Do British farmers really need special protection?
The plight of Britain’s dairy farmers is back in the news today. The Commons Environment, Food and Rural Affairs Committee has demanded that the UK government provide better protection for farmers by extending the remit of the government’s groceries watchdog to cover dairy suppliers. In general, supermarkets are on the receiving end of criticism because of a price war over milk, including the oft-stated but erroneous claim that milk is now cheaper than water.
However, the committee acknowledges in its report that the causes of the slump in milk prices are much complicated. ‘Worldwide pressure on milk prices has resulted from a combination of rising supply and falling demand, partly because of reduced demand from China and a Russian trade ban with the EU. Rapid and wide fluctuations in milk price bring pressure to bear on the UK dairy industry, and farmers have been leaving it in significant numbers in recent years.’ The committee would, effectively, like to see special treatment given to British dairy farmers.
As the Telegraph‘s Harry Wallop has noted, however, blaming the supermarkets is largely misplaced. If anyone is paying something like a fair price for milk, it’s the major retailers: ‘For starters, some of the supermarkets have set up protected contracts for their suppliers. These all operate a bit differently, but, in the case of Tesco, for instance, the supermarket guarantees its farmers are paid the cost of production, plus some money on top. Sainsbury’s, Waitrose, Marks & Spencer and (to an extent) Asda, pay their suppliers in this way, too. So far, so paternalistic.’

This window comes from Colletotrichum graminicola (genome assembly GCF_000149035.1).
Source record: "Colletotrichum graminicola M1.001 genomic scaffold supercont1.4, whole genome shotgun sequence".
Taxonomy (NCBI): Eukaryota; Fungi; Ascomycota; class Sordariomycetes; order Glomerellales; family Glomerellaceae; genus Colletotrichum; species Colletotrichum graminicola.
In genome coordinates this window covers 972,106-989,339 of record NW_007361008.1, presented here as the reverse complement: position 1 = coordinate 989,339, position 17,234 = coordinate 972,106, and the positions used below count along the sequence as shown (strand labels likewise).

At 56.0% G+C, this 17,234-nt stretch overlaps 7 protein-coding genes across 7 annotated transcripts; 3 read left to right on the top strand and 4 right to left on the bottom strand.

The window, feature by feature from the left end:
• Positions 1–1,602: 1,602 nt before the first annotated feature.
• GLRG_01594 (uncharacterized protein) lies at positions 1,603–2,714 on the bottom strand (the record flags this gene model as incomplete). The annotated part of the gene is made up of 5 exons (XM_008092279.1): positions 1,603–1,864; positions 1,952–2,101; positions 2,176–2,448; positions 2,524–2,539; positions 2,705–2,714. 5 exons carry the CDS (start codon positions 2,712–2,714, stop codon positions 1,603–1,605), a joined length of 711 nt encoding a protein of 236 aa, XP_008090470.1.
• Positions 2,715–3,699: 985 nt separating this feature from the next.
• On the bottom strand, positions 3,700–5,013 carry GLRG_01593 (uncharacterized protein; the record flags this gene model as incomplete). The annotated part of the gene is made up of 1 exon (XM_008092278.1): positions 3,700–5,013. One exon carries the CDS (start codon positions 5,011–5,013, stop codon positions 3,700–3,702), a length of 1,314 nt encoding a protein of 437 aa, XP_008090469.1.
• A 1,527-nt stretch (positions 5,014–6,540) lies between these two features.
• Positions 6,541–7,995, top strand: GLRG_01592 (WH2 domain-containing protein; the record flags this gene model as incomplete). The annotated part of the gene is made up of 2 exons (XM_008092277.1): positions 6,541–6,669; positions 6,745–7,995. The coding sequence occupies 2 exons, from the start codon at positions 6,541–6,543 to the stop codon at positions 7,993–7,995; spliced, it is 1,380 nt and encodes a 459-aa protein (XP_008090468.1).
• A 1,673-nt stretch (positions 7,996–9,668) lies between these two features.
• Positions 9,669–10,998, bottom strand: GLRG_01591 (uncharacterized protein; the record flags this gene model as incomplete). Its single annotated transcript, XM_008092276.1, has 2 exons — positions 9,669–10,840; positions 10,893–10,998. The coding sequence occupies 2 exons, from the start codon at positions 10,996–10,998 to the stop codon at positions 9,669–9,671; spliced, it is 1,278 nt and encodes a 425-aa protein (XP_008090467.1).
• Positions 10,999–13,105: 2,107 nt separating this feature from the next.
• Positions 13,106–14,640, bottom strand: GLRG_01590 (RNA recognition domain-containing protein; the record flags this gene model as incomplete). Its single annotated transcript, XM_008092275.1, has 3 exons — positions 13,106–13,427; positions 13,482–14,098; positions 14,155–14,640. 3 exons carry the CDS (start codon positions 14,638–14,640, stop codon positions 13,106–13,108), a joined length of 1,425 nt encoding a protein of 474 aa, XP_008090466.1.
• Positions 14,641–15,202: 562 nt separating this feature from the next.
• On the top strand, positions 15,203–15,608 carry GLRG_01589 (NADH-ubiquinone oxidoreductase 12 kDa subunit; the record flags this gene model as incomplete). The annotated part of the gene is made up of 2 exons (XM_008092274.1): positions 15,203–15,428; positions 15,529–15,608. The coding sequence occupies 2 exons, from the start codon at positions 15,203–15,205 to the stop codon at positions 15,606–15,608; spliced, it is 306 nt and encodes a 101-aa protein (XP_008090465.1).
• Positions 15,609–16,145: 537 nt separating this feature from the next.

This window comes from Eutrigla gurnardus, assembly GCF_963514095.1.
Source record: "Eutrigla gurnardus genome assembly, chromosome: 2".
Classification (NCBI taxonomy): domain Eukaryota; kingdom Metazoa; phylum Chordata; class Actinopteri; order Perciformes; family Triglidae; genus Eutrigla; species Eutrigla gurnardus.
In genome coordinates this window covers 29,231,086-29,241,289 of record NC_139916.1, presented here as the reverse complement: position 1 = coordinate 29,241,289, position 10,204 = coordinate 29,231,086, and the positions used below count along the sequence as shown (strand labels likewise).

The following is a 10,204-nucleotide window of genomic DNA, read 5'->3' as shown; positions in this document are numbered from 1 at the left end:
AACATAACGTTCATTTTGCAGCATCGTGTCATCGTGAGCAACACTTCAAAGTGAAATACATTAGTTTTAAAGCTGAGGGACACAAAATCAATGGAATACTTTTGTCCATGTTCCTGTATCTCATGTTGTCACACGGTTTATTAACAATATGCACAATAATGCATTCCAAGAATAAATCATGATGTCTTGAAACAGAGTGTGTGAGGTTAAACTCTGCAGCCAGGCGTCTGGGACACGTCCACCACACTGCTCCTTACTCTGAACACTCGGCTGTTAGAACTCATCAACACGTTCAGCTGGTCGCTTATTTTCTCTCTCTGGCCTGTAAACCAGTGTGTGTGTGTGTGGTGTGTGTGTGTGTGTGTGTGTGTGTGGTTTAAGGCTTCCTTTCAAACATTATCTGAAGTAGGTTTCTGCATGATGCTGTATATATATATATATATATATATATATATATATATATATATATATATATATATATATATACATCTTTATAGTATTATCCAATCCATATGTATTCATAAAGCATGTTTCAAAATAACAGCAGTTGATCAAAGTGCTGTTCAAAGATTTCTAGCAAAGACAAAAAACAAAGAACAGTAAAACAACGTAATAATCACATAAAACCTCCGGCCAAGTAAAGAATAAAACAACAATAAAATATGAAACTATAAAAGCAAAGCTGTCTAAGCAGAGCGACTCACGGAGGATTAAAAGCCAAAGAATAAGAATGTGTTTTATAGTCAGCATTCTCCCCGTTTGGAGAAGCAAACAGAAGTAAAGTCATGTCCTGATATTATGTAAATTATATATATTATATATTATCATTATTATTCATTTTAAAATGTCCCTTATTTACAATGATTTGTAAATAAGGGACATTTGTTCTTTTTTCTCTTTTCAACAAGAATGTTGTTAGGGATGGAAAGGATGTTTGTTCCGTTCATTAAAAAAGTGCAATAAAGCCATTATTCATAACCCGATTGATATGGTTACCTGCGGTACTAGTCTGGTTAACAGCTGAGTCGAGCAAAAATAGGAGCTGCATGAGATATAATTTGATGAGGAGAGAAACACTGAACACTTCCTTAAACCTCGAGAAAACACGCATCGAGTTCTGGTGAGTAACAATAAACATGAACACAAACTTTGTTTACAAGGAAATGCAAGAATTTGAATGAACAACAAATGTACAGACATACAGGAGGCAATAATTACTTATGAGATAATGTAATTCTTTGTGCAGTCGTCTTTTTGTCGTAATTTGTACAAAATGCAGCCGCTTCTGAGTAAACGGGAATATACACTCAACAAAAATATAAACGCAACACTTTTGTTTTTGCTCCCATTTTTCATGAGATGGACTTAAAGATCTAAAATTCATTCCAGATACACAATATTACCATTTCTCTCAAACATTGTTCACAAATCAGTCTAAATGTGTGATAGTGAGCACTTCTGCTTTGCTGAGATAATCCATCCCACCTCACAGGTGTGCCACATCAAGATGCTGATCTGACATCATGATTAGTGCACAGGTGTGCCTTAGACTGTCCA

But while much attention is paid to fresh, bottled milk, it is actually the rest of the market – supplying milk for cheese, butter and powdered milk – that is the problem. There, milk is much more commoditised and if there is a glut – as we have now – then prices will fall in line with this excess supply.
Should we really expect consumers to pay more for milk to prop up suppliers? After all, no one expects us to pay more for petrol to support the oil industry. Should we go back to old-fashioned price controls to protect the domestic dairy industry? Or is this current crisis an opportunity for introducing new technology, driving efficiencies and achieving economies of scale?
Some of these issues were examined during a wide-ranging debate, ‘Feeding the world: can we engineer away hunger?’, at the Battle of Ideas last October. Does our demand for more food at lower prices mean we must say goodbye to our romantic ideal of the small farmer and embrace the mega-dairy? Watch the video here.
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